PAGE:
After the Great War, Moore received an ex-serviceman’s grant to continue his education and in 1919 he became a student at the Leeds School of Art (now Leeds College of Art), which set up a sculpture studio especially for him. In Leeds, Moore had access to the modernist works in the collection of Sir Michael Sadler, the University Vice-Chancellor, which had a pronounced effect on his development. In 1921, Moore won a scholarship to study at the Royal College of Art in London. While in London, Moore extended his knowledge of non-Western art and sculpture, studying the ethnographic collections at the Victoria and Albert Museum and the British Museum.

Moore’s student sculptures followed the conventions of romantic Victorian style, and included natural forms, landscapes and figurative modelling of animals. Moore later became uncomfortable with classically derived ideals, and the influence of sculptors such as Constantin Brâncuși, Jacob Epstein, Henri Gaudier-Brzeska and Frank Dobson led him to the method of direct carving, in which imperfections in the material and marks left by tools became part of the finished sculpture. Having adopted this technique, Moore was in conflict with academic tutors who did not appreciate such a modern approach. During one exercise set by Derwent Wood (the professor of sculpture at the Royal College), Moore was asked to reproduce a marble relief of Domenico Rosselli’s The Virgin and Child by first modelling the relief in plaster, then reproducing it in marble using the mechanical pointing machine. Instead, he carved the relief directly, even marking the surface to simulate the prick marks that would have been left by the pointing machine.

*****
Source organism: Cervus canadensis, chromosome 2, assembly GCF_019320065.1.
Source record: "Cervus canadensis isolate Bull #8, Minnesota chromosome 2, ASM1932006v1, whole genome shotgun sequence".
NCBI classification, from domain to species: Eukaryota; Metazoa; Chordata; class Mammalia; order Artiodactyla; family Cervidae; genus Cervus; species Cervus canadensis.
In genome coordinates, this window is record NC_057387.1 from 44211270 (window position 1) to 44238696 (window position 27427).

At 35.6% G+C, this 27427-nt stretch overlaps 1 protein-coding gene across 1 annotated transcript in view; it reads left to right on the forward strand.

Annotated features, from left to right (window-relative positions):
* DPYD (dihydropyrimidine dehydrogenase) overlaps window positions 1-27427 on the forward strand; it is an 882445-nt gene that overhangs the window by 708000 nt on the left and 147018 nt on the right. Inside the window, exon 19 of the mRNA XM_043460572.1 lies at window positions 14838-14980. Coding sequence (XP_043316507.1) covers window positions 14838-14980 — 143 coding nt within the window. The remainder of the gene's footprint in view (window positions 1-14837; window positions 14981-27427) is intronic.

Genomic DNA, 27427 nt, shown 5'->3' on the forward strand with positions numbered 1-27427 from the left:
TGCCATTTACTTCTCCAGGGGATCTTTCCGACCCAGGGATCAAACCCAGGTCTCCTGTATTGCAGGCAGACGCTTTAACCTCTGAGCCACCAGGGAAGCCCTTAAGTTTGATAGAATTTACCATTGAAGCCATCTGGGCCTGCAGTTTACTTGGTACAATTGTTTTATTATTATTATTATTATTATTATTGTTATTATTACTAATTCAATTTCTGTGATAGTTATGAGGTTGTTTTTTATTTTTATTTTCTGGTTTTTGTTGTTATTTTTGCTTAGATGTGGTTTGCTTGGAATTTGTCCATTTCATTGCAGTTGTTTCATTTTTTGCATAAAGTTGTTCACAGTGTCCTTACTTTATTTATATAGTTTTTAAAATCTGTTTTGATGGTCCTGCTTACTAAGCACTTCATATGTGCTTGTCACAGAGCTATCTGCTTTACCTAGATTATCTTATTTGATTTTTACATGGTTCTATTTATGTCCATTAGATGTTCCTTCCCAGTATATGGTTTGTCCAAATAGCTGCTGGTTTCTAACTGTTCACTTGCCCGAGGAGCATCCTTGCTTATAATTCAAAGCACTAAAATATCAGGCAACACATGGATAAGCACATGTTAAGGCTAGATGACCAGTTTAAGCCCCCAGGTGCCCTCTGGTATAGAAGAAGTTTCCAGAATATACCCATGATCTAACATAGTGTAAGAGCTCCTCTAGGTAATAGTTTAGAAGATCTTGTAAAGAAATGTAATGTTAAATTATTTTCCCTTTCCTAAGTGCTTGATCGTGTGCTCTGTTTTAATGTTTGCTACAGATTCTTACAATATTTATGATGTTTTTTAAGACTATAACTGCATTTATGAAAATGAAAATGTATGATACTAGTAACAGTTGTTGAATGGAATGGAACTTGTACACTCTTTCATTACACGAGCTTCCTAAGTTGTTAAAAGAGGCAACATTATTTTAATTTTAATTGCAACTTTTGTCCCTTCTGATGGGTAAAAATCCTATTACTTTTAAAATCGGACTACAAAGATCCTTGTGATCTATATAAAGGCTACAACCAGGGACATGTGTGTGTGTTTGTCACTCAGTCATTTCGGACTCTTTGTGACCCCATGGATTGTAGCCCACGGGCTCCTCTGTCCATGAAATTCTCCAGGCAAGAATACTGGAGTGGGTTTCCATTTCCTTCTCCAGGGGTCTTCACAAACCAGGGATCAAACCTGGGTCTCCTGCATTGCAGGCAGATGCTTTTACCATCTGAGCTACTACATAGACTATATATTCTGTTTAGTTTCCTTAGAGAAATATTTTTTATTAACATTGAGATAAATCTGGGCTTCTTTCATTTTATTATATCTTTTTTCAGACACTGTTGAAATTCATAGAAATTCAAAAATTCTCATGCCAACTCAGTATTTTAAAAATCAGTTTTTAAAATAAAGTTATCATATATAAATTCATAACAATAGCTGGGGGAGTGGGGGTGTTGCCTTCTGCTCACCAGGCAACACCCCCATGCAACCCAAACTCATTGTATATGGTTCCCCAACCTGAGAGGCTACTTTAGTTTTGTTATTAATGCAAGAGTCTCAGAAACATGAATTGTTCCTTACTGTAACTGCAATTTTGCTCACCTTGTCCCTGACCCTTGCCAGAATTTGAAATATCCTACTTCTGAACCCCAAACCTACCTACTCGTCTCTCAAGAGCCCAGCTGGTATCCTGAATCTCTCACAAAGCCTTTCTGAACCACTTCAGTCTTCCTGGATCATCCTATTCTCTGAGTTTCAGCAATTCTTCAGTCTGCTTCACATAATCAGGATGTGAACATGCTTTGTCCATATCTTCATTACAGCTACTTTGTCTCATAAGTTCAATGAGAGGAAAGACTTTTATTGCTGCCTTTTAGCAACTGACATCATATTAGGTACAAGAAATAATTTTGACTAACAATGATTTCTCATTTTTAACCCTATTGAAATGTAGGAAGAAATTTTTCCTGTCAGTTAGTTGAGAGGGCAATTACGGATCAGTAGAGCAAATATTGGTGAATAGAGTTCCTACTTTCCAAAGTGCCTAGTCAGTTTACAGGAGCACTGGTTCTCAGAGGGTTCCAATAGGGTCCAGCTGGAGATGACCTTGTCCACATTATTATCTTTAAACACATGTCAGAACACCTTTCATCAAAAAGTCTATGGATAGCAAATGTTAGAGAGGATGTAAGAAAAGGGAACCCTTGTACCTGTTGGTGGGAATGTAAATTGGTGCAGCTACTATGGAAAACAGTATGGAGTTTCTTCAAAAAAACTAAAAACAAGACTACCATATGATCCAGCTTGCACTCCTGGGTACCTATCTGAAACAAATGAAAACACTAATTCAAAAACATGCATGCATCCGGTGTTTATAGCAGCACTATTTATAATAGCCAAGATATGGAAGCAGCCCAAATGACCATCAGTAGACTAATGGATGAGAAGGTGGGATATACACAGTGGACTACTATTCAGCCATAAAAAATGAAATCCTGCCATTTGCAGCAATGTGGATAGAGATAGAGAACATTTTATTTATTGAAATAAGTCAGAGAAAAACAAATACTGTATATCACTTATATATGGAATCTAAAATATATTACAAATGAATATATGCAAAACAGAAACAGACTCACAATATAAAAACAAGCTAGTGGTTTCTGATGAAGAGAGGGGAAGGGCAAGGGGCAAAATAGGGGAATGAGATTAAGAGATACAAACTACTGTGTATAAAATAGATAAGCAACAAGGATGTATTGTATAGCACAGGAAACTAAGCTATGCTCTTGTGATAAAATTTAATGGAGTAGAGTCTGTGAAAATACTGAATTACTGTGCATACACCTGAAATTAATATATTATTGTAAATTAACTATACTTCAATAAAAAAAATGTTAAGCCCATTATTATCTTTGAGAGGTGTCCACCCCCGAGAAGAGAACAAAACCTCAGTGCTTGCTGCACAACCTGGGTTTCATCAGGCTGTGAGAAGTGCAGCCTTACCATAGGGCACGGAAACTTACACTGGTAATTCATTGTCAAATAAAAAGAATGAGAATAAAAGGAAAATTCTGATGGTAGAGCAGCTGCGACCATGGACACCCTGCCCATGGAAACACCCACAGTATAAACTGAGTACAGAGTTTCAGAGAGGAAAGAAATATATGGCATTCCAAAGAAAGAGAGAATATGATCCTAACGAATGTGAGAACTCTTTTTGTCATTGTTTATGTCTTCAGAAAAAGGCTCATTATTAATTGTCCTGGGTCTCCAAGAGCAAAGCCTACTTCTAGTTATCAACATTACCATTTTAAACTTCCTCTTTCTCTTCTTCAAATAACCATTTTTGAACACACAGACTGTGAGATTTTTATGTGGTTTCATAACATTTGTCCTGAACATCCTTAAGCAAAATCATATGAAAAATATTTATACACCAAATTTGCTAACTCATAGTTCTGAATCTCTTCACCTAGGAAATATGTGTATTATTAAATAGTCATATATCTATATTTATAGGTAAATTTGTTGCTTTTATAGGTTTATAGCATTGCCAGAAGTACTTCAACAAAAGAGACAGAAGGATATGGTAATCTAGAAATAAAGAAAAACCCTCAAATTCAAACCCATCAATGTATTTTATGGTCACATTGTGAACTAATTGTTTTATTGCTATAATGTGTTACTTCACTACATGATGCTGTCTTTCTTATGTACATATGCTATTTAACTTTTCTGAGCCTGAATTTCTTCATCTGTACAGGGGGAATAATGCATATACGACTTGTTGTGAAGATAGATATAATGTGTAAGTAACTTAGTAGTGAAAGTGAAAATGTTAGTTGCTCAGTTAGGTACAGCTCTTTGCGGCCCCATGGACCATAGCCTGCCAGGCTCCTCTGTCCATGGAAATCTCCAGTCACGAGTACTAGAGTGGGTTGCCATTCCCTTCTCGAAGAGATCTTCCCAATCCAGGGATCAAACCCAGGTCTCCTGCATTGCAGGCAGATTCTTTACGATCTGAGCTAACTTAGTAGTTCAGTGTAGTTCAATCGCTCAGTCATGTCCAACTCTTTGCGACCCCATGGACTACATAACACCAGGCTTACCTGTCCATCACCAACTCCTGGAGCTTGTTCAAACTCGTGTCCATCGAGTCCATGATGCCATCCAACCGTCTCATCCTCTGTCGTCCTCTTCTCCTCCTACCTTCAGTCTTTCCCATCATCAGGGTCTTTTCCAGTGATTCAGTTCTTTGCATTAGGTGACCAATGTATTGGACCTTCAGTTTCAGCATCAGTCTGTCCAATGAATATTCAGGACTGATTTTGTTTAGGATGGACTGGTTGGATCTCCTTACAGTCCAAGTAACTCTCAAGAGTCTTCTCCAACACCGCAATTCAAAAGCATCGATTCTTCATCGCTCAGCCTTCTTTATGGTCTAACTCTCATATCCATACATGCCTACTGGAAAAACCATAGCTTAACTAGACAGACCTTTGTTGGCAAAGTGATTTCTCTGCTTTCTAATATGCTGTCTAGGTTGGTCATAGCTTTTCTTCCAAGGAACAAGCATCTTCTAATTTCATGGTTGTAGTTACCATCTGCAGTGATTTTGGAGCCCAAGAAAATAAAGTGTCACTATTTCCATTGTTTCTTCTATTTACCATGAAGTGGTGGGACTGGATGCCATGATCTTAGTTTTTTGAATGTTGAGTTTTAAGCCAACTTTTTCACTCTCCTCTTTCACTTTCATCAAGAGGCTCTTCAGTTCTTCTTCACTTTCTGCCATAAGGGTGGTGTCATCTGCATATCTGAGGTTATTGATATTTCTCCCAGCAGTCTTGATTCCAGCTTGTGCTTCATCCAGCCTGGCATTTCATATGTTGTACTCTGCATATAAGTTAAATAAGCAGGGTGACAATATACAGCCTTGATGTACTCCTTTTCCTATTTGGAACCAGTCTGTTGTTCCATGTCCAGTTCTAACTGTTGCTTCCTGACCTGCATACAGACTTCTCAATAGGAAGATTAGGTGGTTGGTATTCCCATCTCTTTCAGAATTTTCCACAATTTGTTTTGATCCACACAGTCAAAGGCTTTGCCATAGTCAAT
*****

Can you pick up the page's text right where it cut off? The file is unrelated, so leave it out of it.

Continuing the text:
In 1924, Moore won a six-month traveling scholarship which he spent in Northern Italy studying the great works of Michelangelo, Giotto di Bondone, Giovanni Pisano and several other Old Masters. During this period, he also visited Paris, took advantage of the timed-sketching classes at the Académie Colarossi, and viewed, in the Trocadero, a plaster cast of a Toltec-Maya sculptural form, the Chac Mool, which he had previously seen in book illustrations. The reclining figure had a profound effect upon Moore’s work, becoming the primary motif of his sculpture.